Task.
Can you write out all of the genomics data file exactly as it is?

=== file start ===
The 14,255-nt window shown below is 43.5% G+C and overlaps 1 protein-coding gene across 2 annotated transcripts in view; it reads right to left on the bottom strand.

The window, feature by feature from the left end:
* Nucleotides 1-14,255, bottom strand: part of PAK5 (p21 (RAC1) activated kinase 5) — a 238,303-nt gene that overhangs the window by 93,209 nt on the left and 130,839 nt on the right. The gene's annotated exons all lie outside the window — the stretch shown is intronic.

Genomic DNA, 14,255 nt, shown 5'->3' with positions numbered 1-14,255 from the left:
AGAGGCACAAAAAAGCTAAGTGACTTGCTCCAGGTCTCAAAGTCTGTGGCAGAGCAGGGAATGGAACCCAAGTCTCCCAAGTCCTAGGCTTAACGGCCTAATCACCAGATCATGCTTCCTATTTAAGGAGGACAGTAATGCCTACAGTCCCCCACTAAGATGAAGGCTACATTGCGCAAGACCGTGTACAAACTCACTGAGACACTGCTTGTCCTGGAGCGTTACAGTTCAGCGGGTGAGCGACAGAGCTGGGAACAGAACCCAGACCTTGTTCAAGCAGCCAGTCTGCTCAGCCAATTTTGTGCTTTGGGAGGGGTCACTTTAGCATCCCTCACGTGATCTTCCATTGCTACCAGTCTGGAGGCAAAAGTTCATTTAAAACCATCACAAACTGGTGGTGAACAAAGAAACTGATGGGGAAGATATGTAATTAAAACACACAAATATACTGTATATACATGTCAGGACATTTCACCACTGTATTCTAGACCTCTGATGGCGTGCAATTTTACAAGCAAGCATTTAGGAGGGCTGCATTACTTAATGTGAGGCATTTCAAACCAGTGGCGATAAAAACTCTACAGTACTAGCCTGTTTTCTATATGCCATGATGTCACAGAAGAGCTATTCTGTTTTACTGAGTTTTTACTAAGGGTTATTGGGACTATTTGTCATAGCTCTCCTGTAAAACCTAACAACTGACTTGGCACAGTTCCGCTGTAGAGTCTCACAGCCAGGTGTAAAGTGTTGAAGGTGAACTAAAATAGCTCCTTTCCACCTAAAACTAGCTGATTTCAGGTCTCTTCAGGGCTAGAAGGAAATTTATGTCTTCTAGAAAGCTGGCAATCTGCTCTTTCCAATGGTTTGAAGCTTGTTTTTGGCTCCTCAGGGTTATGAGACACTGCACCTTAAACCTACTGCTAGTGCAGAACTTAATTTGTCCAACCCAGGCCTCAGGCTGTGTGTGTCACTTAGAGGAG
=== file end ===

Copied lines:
The 14,255-nt window shown below is 43.5% G+C and overlaps 1 protein-coding gene across 2 annotated transcripts in view; it reads right to left on the bottom strand.

The window, feature by feature from the left end:
* Nucleotides 1-14,255, bottom strand: part of PAK5 (p21 (RAC1) activated kinase 5) — a 238,303-nt gene that overhangs the window by 93,209 nt on the left and 130,839 nt on the right. The gene's annotated exons all lie outside the window — the stretch shown is intronic.

Genomic DNA, 14,255 nt, shown 5'->3' with positions numbered 1-14,255 from the left:
AGAGGCACAAAAAAGCTAAGTGACTTGCTCCAGGTCTCAAAGTCTGTGGCAGAGCAGGGAATGGAACCCAAGTCTCCCAAGTCCTAGGCTTAACGGCCTAATCACCAGATCATGCTTCCTATTTAAGGAGGACAGTAATGCCTACAGTCCCCCACTAAGATGAAGGCTACATTGCGCAAGACCGTGTACAAACTCACTGAGACACTGCTTGTCCTGGAGCGTTACAGTTCAGCGGGTGAGCGACAGAGCTGGGAACAGAACCCAGACCTTGTTCAAGCAGCCAGTCTGCTCAGCCAATTTTGTGCTTTGGGAGGGGTCACTTTAGCATCCCTCACGTGATCTTCCATTGCTACCAGTCTGGAGGCAAAAGTTCATTTAAAACCATCACAAACTGGTGGTGAACAAAGAAACTGATGGGGAAGATATGTAATTAAAACACACAAATATACTGTATATACATGTCAGGACATTTCACCACTGTATTCTAGACCTCTGATGGCGTGCAATTTTACAAGCAAGCATTTAGGAGGGCTGCATTACTTAATGTGAGGCATTTCAAACCAGTGGCGATAAAAACTCTACAGTACTAGCCTGTTTTCTATATGCCATGATGTCACAGAAGAGCTATTCTGTTTTACTGAGTTTTTACTAAGGGTTATTGGGACTATTTGTCATAGCTCTCCTGTAAAACCTAACAACTGACTTGGCACAGTTCCGCTGTAGAGTCTCACAGCCAGGTGTAAAGTGTTGAAGGTGAACTAAAATAGCTCCTTTCCACCTAAAACTAGCTGATTTCAGGTCTCTTCAGGGCTAGAAGGAAATTTATGTCTTCTAGAAAGCTGGCAATCTGCTCTTTCCAATGGTTTGAAGCTTGTTTTTGGCTCCTCAGGGTTATGAGACACTGCACCTTAAACCTACTGCTAGTGCAGAACTTAATTTGTCCAACCCAGGCCTCAGGCTGTGTGTGTCACTTAGAGGAG